On October 24, 1593, a soldier called Gil Perez was on guard duty outside the Governor’s palace in Manila.
Extra vigilance was required, as it had been learned just the day before that Governor Gómez Pérez Dasmariñas had been hacked to death by Chinese pirates.
The soldier began to feel dizzy and exhausted. He leaned against the wall and rested for a moment with his eyes closed.
When he opened his eyes a few seconds later he found himself in unfamiliar surroundings. What he couldn’t know at that time was he was standing in Mexico City’s Plaza Mejor, thousands of miles across the Pacific Ocean.
He was soon noticed by some local guardsmen who spotted his unusual uniform and strange behaviour.
He was taken to the local authorities and, under questioning, he told his captors that just moments before he had been guarding the governor’s palace in Manila. He admitted that he had no idea where he was or what had happened to him.
A different set of officers then questioned Perez, attempting to trip him up, but the soldier clung to his story.
Finally, the officers called in a religious expert, the Franciscan friar Gasper de San Augustin.
According to the friar’s written account, Perez told the following tale:
“My name is Gil Perez. As to standing sentry here I am doing as nearly as possible what I was ordered to do. I was ordered this morning to mount guard at the doors of the governor’s palace in Manila. I know very well that this is not the governor’s palace and evidently I am not in Manila. Why or how that may be, I know not. But here I am, and this is a palace of some kind so I am doing my duty as nearly as possible. Last night the governor of the Phillipines, His Excellency Don Gomez Perez Dasmarinas, had his head cracked with an axe, and is dead of it.”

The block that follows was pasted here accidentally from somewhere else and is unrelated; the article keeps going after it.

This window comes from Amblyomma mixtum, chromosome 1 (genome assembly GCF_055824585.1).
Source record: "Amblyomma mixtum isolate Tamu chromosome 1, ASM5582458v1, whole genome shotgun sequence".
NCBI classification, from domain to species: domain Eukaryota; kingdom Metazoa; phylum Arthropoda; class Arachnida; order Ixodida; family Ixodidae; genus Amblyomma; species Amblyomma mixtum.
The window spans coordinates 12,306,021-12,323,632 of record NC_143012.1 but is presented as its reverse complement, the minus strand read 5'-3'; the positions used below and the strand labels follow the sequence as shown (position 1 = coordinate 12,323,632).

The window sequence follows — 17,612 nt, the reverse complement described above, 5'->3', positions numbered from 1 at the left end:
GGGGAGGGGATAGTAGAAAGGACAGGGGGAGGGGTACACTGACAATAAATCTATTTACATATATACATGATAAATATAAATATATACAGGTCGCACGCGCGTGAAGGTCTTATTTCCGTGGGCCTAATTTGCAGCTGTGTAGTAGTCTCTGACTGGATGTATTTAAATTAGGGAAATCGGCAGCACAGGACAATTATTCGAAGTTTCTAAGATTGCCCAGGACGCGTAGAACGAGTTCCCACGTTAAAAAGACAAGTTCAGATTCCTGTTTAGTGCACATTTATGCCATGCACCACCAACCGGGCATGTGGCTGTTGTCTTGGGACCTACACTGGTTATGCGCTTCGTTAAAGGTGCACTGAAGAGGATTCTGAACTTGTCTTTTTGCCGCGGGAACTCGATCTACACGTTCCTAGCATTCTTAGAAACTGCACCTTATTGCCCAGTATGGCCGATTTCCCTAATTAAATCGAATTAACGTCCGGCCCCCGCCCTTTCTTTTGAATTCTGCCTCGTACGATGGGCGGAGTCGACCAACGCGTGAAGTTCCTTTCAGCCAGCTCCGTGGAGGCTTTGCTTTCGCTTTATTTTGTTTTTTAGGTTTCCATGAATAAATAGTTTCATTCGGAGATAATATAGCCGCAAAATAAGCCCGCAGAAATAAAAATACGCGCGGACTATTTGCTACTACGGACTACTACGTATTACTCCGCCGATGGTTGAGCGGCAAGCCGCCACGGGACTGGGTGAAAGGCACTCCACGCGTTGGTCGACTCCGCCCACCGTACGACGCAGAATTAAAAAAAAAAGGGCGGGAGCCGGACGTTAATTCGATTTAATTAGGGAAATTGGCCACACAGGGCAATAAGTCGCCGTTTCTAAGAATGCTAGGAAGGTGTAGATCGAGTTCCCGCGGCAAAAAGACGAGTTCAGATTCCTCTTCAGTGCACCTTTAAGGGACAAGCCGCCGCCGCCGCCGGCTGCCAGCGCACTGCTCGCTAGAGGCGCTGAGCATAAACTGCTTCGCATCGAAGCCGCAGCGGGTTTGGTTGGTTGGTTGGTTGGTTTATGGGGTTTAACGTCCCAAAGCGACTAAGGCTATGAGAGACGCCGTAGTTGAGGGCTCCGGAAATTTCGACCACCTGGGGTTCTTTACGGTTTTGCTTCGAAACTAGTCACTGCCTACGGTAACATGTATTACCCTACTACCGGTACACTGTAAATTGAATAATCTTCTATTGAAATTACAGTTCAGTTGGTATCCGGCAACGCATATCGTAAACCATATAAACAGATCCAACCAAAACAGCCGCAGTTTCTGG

Totally baffled by this account, the friar did what any God-fearing 16th Century Catholic would do — he handed him into the loving embrace of the Spanish Inquisition.
Here the style of questioning was what today might be called ‘enhanced interrogation’. But whatever fearsome torture Perez was subjected to, he stuck to his story.
The soldier then languished in jail for two months, until a cargo ship arrived from the Philippines, carrying news that the Governor of Manila had been killed exactly in accordance with Perez’s report.
The sailors were then sent to the jail, on the off-chance that one of them might recognise Perez. As fate would have it, one of them did.
According to the sailor, Perez was indeed a soldier of the palace guard, and hadn’t been seen in Manila since the day he disappeared — October 24, 1593.
The Inquisition, concluding that Perez had been the innocent victim of some supernatural force, allowed him to return to Manila.
There he lived out the remainder of his life in quiet obscurity, apparently trying to put the strange events he had experienced behind him.
Ever since the tale has continued to prompt fascination and speculation.
It clearly influenced Washington Irving’s Tales of the Alhambra, which includes the story Governor Manco and the Soldier.
It was also discussed by Philippine national hero José Rizal, a keen compiler of strange and mysterious stories of his country.
Other writers have suggested paranormal explantions for the story — ranging from alien abduction to spontaneous teleportation.
Whatever the truth of the matter, this well-documented mystery is not likely to be explained away any time soon.